There’s an interesting new report  out from an NGO known as Oceana,  and the NYT picked it up here in a story by   Elisabeth Rosenthal.  The report and story are about ngo advocates, and now the US government,  increasingly using science (fast, cheap  DNA “bar code” samples) to uncover widespread fraud in the sale of seafood. The fraud is that you pay for a “good” fish but receive a lesser quality fish.

Oceana is a significant, international group created by former Cheers star Ted Danson. Turns out he has quietly spent a couple of decades as an advocate for the oceans. He recently wrote a beautiful and informative book titled Oceana. I found it while looking for book as a birthday present for my oldest daughter, who loves the water and  may become a marine biologist. The book and reviews are at:  http://oceanabook.net/ .    It’s well worth buying if only for the pictures.

On the law and science side, set out below are key excerpts from the NYT article. The facts illustrate how new and cheap scientific testing can cause major change in regulatory enforcement:

“DNA bar coding, as it is called, looks at gene sequences in the fish’s flesh. “The genetics have been revolutionary,” said Stefano Mariani, a marine researcher at University College Dublin, who has published research on the topic. “The DNA bar coding technique is now routine, like processing blood or urine. And we should be doing frequent, random spot checks on seafood like we do on athletes.”

Policing the seafood industry has historically been challenging because even the most experienced fishmongers are hard pressed to distinguish certain steaks or fillets without the benefit of scales or fins. And many arrive in supermarkets frozen and topped with an obscuring sauce.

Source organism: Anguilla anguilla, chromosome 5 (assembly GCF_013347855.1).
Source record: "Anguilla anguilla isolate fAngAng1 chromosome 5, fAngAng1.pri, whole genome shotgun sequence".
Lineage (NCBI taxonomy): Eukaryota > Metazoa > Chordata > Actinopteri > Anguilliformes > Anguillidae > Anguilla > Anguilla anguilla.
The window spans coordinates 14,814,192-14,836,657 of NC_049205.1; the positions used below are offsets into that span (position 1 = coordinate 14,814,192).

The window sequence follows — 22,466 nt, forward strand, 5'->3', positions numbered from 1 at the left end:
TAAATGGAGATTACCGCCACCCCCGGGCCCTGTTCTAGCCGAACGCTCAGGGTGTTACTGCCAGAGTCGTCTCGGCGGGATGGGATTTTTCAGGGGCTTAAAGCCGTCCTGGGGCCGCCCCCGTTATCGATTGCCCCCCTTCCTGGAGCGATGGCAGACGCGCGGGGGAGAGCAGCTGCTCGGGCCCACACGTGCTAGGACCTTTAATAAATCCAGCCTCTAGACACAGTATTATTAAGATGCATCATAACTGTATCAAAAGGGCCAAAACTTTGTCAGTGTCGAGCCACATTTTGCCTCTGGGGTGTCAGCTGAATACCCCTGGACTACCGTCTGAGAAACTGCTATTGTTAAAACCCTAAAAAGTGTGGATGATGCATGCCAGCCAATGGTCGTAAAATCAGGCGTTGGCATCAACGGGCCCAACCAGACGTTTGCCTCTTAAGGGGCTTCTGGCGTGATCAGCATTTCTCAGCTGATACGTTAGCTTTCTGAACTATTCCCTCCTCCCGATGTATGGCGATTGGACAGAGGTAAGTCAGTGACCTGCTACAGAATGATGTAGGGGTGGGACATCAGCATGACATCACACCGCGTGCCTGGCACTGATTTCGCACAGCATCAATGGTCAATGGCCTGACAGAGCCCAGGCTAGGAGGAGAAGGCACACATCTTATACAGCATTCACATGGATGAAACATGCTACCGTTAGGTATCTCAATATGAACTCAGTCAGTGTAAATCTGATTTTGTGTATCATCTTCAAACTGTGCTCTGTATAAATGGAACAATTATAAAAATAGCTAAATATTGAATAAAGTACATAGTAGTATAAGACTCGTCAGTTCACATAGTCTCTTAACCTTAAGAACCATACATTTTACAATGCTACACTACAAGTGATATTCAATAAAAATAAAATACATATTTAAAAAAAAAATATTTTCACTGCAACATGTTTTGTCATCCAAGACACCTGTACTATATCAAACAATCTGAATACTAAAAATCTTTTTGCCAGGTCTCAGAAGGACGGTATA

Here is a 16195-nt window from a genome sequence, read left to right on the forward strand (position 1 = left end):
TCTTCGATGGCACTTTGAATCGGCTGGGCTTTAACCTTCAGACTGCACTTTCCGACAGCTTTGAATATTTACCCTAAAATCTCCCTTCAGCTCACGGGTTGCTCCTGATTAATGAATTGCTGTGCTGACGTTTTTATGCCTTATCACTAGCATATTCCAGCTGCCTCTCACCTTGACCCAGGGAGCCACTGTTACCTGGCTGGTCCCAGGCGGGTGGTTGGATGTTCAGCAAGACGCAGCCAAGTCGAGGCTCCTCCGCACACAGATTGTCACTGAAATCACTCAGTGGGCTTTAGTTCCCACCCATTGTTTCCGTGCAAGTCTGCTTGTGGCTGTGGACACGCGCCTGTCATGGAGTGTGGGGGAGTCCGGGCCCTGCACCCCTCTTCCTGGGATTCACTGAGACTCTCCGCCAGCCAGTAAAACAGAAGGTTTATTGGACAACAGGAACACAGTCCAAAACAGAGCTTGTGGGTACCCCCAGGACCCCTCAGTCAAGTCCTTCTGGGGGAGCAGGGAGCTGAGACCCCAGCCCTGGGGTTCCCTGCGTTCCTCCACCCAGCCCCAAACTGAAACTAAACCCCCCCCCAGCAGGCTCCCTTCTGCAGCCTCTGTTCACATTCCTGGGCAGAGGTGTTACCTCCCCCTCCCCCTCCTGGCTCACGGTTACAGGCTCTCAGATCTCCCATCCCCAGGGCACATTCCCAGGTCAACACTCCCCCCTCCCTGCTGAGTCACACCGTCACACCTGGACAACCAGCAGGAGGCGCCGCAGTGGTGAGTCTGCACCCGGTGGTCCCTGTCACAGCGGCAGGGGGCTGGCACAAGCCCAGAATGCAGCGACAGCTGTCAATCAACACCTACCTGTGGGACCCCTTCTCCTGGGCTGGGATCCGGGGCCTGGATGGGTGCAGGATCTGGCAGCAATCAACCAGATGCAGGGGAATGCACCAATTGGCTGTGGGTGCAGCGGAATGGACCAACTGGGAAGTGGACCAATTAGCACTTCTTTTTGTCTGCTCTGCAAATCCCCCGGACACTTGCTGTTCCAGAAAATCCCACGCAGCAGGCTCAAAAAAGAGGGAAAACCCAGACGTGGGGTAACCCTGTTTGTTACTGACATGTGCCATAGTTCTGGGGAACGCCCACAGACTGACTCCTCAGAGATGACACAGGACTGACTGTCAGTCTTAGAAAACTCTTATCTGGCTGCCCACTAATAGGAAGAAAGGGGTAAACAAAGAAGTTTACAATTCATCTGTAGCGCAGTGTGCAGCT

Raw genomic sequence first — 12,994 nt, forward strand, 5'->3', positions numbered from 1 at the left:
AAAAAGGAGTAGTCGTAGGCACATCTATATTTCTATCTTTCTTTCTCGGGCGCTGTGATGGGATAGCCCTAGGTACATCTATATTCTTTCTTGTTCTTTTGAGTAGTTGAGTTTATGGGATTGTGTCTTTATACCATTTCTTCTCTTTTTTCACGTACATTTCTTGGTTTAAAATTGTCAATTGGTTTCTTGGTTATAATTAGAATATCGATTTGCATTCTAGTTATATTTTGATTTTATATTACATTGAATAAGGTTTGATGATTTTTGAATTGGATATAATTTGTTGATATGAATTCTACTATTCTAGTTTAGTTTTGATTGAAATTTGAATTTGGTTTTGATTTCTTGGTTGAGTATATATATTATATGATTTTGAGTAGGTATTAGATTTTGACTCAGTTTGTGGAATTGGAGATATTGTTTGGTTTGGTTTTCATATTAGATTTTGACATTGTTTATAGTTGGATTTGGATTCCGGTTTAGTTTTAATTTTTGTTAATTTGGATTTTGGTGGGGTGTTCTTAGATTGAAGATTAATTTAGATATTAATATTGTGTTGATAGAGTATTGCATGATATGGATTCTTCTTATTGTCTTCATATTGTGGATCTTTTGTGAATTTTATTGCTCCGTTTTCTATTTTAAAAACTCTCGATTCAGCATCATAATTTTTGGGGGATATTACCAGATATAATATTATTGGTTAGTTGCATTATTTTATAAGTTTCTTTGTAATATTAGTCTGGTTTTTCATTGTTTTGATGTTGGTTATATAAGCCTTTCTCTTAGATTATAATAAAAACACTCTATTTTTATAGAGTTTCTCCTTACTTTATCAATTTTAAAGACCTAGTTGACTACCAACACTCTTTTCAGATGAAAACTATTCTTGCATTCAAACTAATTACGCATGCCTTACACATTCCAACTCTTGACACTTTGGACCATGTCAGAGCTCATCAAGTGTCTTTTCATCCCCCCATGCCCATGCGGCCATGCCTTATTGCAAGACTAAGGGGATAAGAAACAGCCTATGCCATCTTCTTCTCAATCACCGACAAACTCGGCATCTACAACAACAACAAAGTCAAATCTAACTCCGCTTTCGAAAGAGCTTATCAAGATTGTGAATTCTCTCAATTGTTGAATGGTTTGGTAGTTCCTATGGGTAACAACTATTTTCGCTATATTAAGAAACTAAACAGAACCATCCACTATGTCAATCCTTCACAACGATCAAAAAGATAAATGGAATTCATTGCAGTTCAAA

Older laboratory techniques to identify fish meat looked at the mix of proteins in flesh samples, but were unreliable, expensive and cumbersome. Investigators often relied instead on laborious legwork, tracking inconsistent fish names on paperwork as seafood moved across international borders. Eighty-four percent of seafood consumed in the United States is now imported, often passing through a multistep global supply chain.

With the new genetic techniques, the gene sequence found in a fish sample is compared with an electronic reference library like that maintained by the International Barcode of Life Project, which now covers 8,000 varieties of fish compiled by biologists over the last five years. The testing is now relatively cheap: commercial labs charge about $2,000 for analyzing 100 fish samples, for an average of $20 apiece, but the cost is under $1 per sample for labs that own the equipment.

Douglas Karas, a spokesman for the F.D.A., said in an e-mail that the agency had been working with scientists to “validate” DNA testing for several years. It recently purchased gene sequencing equipment for five F.D.A. field laboratories and hoped to use it “on a routine basis” by the end of this year.”